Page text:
I was surprised by the weight of the iPad, though I didn’t really have an expectation as to its weight. It could be cumbersome if you’re standing up on a train or bus because of the weight and size (just about the weight and size of a hardcover book).

The screen is also hard to keep clean, especially if you play Bejeweled, which is a must-have for an iPad user. Using an eye glasses cloth cleans up any smudges quickly.

When I started to consider purchasing the iPad, it was hard to imagine whether or not I would want one that runs off a 3G network (which means waiting even longer to acquire the latest from Apple), or just the WiFi machine. In retrospect, I think it makes sense to purchase the 3G iPad if you can afford to fork over some extra cash and come to terms with paying extra for the service each additional month. However, if you forgo a laptop and the internet in your home, it would make sense.

Another thing I didn’t particularly care for about the iPad is that you have to purchase a lot of applications for it to be comparable to an iPhone. Yes, it does have the feel of an iPhone, so one could claim it is a glorified iPhone. It doesn’t come with a clock/timer or a calculator, the stock application, or the weather application. If you want these, you can purchase them – and despite many rumors I’ve been asked about, not every app for the iPad costs $10 or $40 or some other ridiculous amount.

Besides these grievances, which I am happy to work around, I personally think the iPad is awesome.

The battery life is fantastic, promising you 10 hours of fun – that’s far more than my laptop and phone can last, combined.

The iBooks application is great, and reading on the iPad is definitely enjoyable. The machine comes pre-loaded with Winnie The Pooh, so you can really get a sense of what it looks like for books to have graphics. If you have kids, it could be the perfect piece of technology to bring on vacation and have a bedtime story literally at your fingertips.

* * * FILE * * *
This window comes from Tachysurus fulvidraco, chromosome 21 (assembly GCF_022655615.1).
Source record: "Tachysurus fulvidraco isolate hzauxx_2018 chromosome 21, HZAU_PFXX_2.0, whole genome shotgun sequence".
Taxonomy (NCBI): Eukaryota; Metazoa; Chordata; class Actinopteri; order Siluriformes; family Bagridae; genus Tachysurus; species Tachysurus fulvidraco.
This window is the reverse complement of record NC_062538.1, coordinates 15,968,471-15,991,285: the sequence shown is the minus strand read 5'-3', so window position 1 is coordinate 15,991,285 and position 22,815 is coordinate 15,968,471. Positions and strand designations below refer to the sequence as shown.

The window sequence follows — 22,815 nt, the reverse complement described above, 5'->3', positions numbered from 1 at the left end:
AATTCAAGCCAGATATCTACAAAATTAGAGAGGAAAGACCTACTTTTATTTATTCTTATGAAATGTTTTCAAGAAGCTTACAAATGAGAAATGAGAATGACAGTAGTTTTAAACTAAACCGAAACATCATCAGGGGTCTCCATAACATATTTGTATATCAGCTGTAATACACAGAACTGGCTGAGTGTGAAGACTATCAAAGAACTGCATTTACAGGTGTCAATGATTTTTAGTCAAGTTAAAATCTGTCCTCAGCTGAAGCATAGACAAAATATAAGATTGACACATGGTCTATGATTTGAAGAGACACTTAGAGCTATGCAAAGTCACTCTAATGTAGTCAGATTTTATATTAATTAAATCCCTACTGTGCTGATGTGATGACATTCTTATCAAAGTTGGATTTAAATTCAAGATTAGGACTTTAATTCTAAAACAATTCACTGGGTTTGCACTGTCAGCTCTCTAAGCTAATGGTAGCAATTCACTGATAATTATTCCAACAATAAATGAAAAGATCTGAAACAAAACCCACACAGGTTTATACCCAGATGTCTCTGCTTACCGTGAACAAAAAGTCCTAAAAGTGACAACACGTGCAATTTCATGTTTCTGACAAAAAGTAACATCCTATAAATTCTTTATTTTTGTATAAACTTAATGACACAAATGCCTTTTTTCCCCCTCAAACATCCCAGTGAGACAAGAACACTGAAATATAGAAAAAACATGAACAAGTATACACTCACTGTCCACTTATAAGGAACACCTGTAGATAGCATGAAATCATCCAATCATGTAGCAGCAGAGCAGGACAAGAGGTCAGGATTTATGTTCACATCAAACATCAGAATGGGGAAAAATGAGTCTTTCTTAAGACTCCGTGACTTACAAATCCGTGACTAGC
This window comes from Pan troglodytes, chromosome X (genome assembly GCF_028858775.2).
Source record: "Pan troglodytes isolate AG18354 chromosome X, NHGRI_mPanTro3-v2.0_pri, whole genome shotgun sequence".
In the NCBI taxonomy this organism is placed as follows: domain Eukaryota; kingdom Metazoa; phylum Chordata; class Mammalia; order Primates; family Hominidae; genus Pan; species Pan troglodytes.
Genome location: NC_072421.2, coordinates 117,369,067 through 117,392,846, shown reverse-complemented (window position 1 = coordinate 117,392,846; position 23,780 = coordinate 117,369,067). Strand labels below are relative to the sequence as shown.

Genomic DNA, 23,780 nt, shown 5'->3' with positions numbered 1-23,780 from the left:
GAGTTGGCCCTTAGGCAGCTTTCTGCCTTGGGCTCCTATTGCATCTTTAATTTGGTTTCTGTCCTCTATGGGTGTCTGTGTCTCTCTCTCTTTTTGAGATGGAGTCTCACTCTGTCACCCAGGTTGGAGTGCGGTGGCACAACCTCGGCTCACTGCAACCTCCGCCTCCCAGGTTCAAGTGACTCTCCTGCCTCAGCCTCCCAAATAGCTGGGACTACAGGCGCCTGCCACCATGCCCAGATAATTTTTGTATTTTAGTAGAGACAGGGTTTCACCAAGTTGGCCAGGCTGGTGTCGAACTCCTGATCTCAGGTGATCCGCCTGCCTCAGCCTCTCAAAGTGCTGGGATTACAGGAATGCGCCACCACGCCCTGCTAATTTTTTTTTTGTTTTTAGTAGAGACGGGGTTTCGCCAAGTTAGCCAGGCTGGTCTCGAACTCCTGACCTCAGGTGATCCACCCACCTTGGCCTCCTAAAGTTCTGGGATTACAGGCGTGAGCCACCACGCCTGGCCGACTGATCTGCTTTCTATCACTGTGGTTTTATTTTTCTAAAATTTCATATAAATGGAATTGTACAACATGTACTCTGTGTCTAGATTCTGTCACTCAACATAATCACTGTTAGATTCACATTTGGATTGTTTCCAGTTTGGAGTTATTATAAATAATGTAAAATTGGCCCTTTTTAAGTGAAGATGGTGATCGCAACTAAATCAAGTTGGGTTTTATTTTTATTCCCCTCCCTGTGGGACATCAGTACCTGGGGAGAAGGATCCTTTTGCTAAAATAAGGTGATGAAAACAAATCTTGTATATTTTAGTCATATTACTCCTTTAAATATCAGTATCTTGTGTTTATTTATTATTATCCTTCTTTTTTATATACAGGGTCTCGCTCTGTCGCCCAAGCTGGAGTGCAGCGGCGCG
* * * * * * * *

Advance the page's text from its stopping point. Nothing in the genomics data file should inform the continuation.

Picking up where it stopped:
My favorite application is the ABC Player. As an iPhone user, I dreamt of the day that ABC would have a video player application for the phone. I enjoy having the ability to watch my favorite shows from ABC on demand online. This application takes it to a whole new level. The graphics are perfectly clear, and there is no network interruption that I frequently experience on line. The video quality in general on the iPad is pretty stellar.

Another fantastic application is Tweet Deck. It brings interaction to a new level – if you own an iPad you should download this application immediately. If you do not own an iPad, you should go buy one and then download the application immediately.

The App store has a lot to offer anyone, allowing you to really tailor your iPad to use it however you want to. You can use it to work, and conduct slideshows, and edit documents, and use your email. You can use it as a reader with the added benefit of the Internet, iPod, and tweeting. You can use it to watch videos or to occupy the kids during a long car ride. Or you can use it for all of the above.

The videos and descriptions really don’t do the iPad justice – I would recommend heading over to your closest Apple store and playing with one. They’re pretty unbelievable.